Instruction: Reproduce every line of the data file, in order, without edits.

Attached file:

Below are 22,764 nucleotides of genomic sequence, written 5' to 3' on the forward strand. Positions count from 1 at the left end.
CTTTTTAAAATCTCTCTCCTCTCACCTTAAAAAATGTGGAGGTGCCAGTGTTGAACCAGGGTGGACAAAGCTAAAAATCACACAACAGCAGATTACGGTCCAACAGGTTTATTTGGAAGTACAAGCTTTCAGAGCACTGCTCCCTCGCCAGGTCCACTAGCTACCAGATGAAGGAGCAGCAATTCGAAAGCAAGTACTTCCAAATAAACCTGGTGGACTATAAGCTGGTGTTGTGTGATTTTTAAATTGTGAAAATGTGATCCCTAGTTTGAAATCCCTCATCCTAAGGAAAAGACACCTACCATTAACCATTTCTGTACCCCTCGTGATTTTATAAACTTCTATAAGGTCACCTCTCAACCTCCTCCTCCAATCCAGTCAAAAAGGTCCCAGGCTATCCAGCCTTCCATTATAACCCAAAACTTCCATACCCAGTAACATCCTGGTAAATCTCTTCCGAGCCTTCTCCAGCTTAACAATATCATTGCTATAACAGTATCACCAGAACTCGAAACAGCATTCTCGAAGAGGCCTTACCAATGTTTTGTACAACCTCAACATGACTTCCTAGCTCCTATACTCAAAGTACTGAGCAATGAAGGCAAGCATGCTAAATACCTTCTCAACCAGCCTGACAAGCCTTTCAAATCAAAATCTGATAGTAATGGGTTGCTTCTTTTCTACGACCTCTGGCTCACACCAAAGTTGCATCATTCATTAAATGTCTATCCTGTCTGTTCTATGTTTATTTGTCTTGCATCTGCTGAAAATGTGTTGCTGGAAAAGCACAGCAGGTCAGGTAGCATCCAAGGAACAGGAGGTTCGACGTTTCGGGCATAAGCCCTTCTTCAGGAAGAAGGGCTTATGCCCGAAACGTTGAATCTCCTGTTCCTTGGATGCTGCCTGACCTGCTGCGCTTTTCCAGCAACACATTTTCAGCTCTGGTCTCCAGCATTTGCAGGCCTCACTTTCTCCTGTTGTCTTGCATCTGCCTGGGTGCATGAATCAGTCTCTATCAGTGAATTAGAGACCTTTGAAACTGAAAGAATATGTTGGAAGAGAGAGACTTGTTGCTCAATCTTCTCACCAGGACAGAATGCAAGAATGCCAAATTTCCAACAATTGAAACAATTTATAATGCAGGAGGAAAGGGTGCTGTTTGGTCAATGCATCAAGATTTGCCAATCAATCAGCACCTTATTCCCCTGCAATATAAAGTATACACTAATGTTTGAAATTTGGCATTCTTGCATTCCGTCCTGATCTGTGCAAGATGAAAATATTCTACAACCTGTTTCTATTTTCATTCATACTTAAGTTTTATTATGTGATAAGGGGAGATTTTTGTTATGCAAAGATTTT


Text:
Below are 22,764 nucleotides of genomic sequence, written 5' to 3' on the forward strand. Positions count from 1 at the left end.
CTTTTTAAAATCTCTCTCCTCTCACCTTAAAAAATGTGGAGGTGCCAGTGTTGAACCAGGGTGGACAAAGCTAAAAATCACACAACAGCAGATTACGGTCCAACAGGTTTATTTGGAAGTACAAGCTTTCAGAGCACTGCTCCCTCGCCAGGTCCACTAGCTACCAGATGAAGGAGCAGCAATTCGAAAGCAAGTACTTCCAAATAAACCTGGTGGACTATAAGCTGGTGTTGTGTGATTTTTAAATTGTGAAAATGTGATCCCTAGTTTGAAATCCCTCATCCTAAGGAAAAGACACCTACCATTAACCATTTCTGTACCCCTCGTGATTTTATAAACTTCTATAAGGTCACCTCTCAACCTCCTCCTCCAATCCAGTCAAAAAGGTCCCAGGCTATCCAGCCTTCCATTATAACCCAAAACTTCCATACCCAGTAACATCCTGGTAAATCTCTTCCGAGCCTTCTCCAGCTTAACAATATCATTGCTATAACAGTATCACCAGAACTCGAAACAGCATTCTCGAAGAGGCCTTACCAATGTTTTGTACAACCTCAACATGACTTCCTAGCTCCTATACTCAAAGTACTGAGCAATGAAGGCAAGCATGCTAAATACCTTCTCAACCAGCCTGACAAGCCTTTCAAATCAAAATCTGATAGTAATGGGTTGCTTCTTTTCTACGACCTCTGGCTCACACCAAAGTTGCATCATTCATTAAATGTCTATCCTGTCTGTTCTATGTTTATTTGTCTTGCATCTGCTGAAAATGTGTTGCTGGAAAAGCACAGCAGGTCAGGTAGCATCCAAGGAACAGGAGGTTCGACGTTTCGGGCATAAGCCCTTCTTCAGGAAGAAGGGCTTATGCCCGAAACGTTGAATCTCCTGTTCCTTGGATGCTGCCTGACCTGCTGCGCTTTTCCAGCAACACATTTTCAGCTCTGGTCTCCAGCATTTGCAGGCCTCACTTTCTCCTGTTGTCTTGCATCTGCCTGGGTGCATGAATCAGTCTCTATCAGTGAATTAGAGACCTTTGAAACTGAAAGAATATGTTGGAAGAGAGAGACTTGTTGCTCAATCTTCTCACCAGGACAGAATGCAAGAATGCCAAATTTCCAACAATTGAAACAATTTATAATGCAGGAGGAAAGGGTGCTGTTTGGTCAATGCATCAAGATTTGCCAATCAATCAGCACCTTATTCCCCTGCAATATAAAGTATACACTAATGTTTGAAATTTGGCATTCTTGCATTCCGTCCTGATCTGTGCAAGATGAAAATATTCTACAACCTGTTTCTATTTTCATTCATACTTAAGTTTTATTATGTGATAAGGGGAGATTTTTGTTATGCAAAGATTTT